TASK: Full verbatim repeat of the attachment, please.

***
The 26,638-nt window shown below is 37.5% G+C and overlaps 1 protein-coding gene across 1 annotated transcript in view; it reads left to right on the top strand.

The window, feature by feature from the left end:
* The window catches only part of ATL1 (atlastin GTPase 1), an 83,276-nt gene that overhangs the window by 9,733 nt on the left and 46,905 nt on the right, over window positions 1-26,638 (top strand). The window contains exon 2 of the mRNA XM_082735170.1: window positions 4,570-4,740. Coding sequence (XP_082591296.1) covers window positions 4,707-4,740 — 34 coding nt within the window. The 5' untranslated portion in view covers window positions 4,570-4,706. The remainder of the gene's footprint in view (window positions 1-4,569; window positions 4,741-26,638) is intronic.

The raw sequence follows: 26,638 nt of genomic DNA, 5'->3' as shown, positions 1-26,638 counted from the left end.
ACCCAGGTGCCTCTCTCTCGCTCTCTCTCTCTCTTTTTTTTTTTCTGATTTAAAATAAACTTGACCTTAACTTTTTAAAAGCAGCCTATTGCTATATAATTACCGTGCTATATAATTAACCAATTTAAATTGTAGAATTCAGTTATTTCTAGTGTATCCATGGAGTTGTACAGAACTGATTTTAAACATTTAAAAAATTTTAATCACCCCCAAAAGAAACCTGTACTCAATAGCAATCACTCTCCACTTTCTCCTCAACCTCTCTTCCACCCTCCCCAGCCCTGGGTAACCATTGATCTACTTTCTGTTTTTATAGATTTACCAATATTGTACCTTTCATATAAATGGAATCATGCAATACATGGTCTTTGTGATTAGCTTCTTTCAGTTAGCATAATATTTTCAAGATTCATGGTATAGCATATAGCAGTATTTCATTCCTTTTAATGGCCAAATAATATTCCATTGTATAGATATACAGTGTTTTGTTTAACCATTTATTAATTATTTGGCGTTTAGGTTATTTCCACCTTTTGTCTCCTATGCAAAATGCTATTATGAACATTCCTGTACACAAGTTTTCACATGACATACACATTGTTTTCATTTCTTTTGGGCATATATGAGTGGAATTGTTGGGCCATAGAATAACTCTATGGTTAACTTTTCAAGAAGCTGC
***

The 26,638-nt window shown below is 37.5% G+C and overlaps 1 protein-coding gene across 1 annotated transcript in view; it reads left to right on the top strand.

The window, feature by feature from the left end:
* The window catches only part of ATL1 (atlastin GTPase 1), an 83,276-nt gene that overhangs the window by 9,733 nt on the left and 46,905 nt on the right, over window positions 1-26,638 (top strand). The window contains exon 2 of the mRNA XM_082735170.1: window positions 4,570-4,740. Coding sequence (XP_082591296.1) covers window positions 4,707-4,740 — 34 coding nt within the window. The 5' untranslated portion in view covers window positions 4,570-4,706. The remainder of the gene's footprint in view (window positions 1-4,569; window positions 4,741-26,638) is intronic.

The raw sequence follows: 26,638 nt of genomic DNA, 5'->3' as shown, positions 1-26,638 counted from the left end.
ACCCAGGTGCCTCTCTCTCGCTCTCTCTCTCTCTTTTTTTTTTTCTGATTTAAAATAAACTTGACCTTAACTTTTTAAAAGCAGCCTATTGCTATATAATTACCGTGCTATATAATTAACCAATTTAAATTGTAGAATTCAGTTATTTCTAGTGTATCCATGGAGTTGTACAGAACTGATTTTAAACATTTAAAAAATTTTAATCACCCCCAAAAGAAACCTGTACTCAATAGCAATCACTCTCCACTTTCTCCTCAACCTCTCTTCCACCCTCCCCAGCCCTGGGTAACCATTGATCTACTTTCTGTTTTTATAGATTTACCAATATTGTACCTTTCATATAAATGGAATCATGCAATACATGGTCTTTGTGATTAGCTTCTTTCAGTTAGCATAATATTTTCAAGATTCATGGTATAGCATATAGCAGTATTTCATTCCTTTTAATGGCCAAATAATATTCCATTGTATAGATATACAGTGTTTTGTTTAACCATTTATTAATTATTTGGCGTTTAGGTTATTTCCACCTTTTGTCTCCTATGCAAAATGCTATTATGAACATTCCTGTACACAAGTTTTCACATGACATACACATTGTTTTCATTTCTTTTGGGCATATATGAGTGGAATTGTTGGGCCATAGAATAACTCTATGGTTAACTTTTCAAGAAGCTGC